The creepy possibilities of Facebook's public Graph Search
Facebook will be rolling out an improved search feature Monday to millions in the United States. And while this new function will make searching on the social networking site much easier, it can also be creepier—a lot creepier.
Coined “Graph Search,” the tool allows a user to enter more precise searches using commonly-known Facebook terms, such as “friends who live nearby and like rap music.” You can use terms like “likes,” “lives,” “is interested in,” “is friends with,” and so on. What makes this new search process slightly alarming are the combinations of terms the search allows.
The Tumblr “Actual Facebook Graph Searches” compiles some of the more eerie or comical searches a Facebook user can make by using the new feature. Some of the more memorable include:
“Mothers of Jews who like Bacon”
“Single women who live nearby and who are interested in men and who like Getting Drunk!”
“People who like Focus on the Family and Neil Patrick Harris”
Here are a few of our own:
A surefire way to find your Slytherin friends.
What is even worse is that all of your graph searches are stored within Facebook. Those embarrassing and personal searches will be saved in your “Only Me” activity. Facebook of course wouldn’t advertise this, but it is very easy to clear for those who know about that hidden feature.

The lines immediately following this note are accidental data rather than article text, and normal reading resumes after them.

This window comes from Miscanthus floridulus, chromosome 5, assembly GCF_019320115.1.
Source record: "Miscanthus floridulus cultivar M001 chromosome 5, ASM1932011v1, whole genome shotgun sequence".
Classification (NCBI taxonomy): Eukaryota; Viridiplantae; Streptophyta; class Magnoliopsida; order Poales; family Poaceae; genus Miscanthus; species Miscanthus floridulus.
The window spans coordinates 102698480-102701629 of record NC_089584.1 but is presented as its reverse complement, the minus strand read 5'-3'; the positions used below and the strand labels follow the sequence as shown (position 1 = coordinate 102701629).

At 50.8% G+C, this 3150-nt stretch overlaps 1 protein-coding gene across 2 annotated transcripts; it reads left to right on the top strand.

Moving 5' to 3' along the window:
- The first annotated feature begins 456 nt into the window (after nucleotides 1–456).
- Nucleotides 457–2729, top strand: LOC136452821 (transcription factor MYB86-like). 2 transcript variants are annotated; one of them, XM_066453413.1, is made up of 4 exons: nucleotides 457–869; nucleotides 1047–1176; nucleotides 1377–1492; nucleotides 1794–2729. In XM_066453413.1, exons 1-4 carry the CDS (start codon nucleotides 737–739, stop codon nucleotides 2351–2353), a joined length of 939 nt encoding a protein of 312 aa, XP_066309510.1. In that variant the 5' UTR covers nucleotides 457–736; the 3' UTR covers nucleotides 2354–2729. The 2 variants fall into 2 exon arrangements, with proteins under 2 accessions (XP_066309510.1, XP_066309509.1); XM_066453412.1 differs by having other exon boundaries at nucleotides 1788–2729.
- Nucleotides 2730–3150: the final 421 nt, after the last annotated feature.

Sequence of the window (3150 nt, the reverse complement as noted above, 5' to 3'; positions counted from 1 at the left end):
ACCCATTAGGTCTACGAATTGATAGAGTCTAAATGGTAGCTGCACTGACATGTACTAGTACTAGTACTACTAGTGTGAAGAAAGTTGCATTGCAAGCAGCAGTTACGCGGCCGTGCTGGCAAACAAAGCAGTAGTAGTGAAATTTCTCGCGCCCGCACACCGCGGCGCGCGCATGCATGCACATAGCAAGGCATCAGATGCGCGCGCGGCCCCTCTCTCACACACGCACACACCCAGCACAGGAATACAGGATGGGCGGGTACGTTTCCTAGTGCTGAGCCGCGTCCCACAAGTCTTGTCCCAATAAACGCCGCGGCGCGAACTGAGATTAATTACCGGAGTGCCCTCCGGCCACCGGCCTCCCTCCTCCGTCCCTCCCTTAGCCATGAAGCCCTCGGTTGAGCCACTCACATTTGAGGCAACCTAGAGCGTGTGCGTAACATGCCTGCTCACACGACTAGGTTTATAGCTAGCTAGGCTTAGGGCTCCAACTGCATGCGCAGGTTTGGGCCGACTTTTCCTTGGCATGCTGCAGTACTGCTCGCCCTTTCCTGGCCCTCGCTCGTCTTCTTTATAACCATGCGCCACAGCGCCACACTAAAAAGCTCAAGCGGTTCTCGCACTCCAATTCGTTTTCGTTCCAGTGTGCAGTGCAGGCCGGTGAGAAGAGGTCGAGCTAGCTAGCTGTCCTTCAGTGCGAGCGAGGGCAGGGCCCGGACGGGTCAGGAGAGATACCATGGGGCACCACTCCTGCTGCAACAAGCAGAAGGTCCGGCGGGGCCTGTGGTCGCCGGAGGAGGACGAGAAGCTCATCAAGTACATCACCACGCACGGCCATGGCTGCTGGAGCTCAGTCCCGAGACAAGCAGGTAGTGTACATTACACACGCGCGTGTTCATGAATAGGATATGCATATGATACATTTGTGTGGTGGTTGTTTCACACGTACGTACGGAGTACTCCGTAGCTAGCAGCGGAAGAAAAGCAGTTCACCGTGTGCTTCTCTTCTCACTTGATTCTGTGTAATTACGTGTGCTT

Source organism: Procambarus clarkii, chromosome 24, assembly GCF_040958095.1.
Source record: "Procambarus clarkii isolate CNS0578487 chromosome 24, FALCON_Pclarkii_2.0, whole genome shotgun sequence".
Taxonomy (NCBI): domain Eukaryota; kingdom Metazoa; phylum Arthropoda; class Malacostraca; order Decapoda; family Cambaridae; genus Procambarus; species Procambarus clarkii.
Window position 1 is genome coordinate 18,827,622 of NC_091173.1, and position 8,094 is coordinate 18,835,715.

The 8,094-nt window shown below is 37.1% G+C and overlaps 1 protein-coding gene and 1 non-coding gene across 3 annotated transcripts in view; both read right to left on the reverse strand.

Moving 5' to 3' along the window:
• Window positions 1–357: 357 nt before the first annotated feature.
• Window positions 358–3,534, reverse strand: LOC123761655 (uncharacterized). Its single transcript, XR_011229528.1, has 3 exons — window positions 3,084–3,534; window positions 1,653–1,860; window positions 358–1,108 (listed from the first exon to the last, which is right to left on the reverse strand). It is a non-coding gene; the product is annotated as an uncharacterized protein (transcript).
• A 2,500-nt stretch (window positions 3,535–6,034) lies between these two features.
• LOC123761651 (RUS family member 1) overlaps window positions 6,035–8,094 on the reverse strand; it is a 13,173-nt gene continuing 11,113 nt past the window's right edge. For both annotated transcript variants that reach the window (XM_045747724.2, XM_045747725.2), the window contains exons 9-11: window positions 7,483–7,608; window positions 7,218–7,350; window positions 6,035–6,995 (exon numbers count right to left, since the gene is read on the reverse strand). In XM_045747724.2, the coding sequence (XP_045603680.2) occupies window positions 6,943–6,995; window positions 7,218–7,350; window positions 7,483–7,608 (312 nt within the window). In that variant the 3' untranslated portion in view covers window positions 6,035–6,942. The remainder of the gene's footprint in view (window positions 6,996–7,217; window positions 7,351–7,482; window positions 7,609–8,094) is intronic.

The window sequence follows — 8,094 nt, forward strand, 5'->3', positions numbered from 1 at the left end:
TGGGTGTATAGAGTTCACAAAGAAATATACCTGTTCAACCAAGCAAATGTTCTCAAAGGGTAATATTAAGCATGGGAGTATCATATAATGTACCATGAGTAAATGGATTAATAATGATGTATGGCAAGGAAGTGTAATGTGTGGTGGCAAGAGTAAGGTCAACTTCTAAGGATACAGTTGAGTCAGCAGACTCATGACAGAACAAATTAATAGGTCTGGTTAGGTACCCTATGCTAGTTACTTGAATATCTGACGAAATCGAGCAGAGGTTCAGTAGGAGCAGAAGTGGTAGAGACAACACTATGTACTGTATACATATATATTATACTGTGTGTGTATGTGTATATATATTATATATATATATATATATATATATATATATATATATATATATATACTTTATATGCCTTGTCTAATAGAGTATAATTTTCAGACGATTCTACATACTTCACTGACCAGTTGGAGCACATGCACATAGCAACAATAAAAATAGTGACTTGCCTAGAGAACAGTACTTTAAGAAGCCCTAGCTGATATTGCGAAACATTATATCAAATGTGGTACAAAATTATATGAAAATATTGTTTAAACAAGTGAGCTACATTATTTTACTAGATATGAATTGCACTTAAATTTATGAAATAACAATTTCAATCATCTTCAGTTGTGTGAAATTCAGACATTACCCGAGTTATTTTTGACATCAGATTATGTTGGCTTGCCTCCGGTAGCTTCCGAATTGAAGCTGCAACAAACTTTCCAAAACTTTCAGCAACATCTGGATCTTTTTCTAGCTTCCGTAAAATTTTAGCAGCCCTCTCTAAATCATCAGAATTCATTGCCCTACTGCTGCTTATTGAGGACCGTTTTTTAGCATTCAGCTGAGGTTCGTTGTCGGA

Graph Search has been around since January in the Beta stage, and if you can get past creepy search capabilities and privacy qualms, it actually does some pretty cool things.
You can search for photographs with specific friends (even taken at certain locations) which makes finding those hidden photographs from a few months back more accessible.
The search function also paves the way for Facebook to cut into Yelp, the leading Internet rating and review service. A Facebook user can now look up companies that their friends like if they are seeking a similar service. If you need a new doctor or dentist, just simply search and see what offices your friends like.
Pros and cons together, it seems like Graph Search is here to stay. And if you don’t like it—just wait a few months. If history shows anything, Facebook will probably change again.
Photo via mkhmarketing/Flickr